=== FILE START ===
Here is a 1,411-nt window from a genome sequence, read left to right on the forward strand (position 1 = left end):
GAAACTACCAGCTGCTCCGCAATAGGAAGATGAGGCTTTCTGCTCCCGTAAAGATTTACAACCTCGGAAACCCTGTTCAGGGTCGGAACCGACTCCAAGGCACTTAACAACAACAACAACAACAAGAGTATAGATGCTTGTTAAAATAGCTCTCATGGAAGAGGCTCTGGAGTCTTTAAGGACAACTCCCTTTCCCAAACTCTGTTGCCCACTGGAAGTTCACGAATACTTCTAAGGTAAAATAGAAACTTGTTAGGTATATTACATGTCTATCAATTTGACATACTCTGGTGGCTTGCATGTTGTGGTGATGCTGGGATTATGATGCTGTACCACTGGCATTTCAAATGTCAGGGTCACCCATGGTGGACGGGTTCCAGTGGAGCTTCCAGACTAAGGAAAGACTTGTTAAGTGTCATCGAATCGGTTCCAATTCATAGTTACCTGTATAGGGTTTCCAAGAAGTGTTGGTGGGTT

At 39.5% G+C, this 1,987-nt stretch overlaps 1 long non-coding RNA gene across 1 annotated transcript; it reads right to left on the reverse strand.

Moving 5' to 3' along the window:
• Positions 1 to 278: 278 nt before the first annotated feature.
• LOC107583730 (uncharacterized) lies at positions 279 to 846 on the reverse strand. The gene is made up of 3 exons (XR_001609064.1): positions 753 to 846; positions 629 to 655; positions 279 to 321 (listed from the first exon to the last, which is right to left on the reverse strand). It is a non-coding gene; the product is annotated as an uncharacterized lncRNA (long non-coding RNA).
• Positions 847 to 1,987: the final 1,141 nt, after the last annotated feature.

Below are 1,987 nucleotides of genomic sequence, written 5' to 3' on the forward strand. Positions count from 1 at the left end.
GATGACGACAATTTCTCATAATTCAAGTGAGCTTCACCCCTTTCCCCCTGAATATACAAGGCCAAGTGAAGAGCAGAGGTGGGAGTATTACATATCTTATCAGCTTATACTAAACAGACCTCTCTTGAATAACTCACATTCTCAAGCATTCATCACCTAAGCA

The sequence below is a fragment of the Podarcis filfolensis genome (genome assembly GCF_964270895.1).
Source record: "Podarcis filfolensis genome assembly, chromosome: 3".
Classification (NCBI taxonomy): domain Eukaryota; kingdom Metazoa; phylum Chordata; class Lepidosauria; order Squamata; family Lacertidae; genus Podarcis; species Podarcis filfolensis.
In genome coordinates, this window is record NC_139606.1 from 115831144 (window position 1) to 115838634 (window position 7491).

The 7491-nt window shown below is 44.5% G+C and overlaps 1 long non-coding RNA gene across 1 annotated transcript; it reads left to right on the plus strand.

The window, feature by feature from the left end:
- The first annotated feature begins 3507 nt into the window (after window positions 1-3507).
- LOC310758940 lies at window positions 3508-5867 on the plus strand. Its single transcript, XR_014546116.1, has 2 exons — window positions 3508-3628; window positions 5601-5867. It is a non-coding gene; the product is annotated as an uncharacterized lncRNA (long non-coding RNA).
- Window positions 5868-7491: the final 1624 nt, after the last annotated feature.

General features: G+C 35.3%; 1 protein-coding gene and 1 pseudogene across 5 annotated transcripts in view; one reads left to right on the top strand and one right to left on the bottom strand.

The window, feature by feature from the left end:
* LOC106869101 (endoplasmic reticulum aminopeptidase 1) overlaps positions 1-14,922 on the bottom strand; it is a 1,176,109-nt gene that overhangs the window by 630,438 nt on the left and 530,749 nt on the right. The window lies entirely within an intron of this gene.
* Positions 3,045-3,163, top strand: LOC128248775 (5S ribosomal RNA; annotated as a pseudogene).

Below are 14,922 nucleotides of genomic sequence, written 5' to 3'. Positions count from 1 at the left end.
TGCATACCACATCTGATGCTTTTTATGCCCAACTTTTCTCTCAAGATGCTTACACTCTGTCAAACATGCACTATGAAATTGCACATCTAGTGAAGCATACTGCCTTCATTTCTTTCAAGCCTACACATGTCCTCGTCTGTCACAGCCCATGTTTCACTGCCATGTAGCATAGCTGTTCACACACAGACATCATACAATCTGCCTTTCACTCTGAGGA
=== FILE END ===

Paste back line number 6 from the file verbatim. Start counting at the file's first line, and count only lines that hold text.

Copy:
• LOC107583730 (uncharacterized) lies at positions 279 to 846 on the reverse strand. The gene is made up of 3 exons (XR_001609064.1): positions 753 to 846; positions 629 to 655; positions 279 to 321 (listed from the first exon to the last, which is right to left on the reverse strand). It is a non-coding gene; the product is annotated as an uncharacterized lncRNA (long non-coding RNA).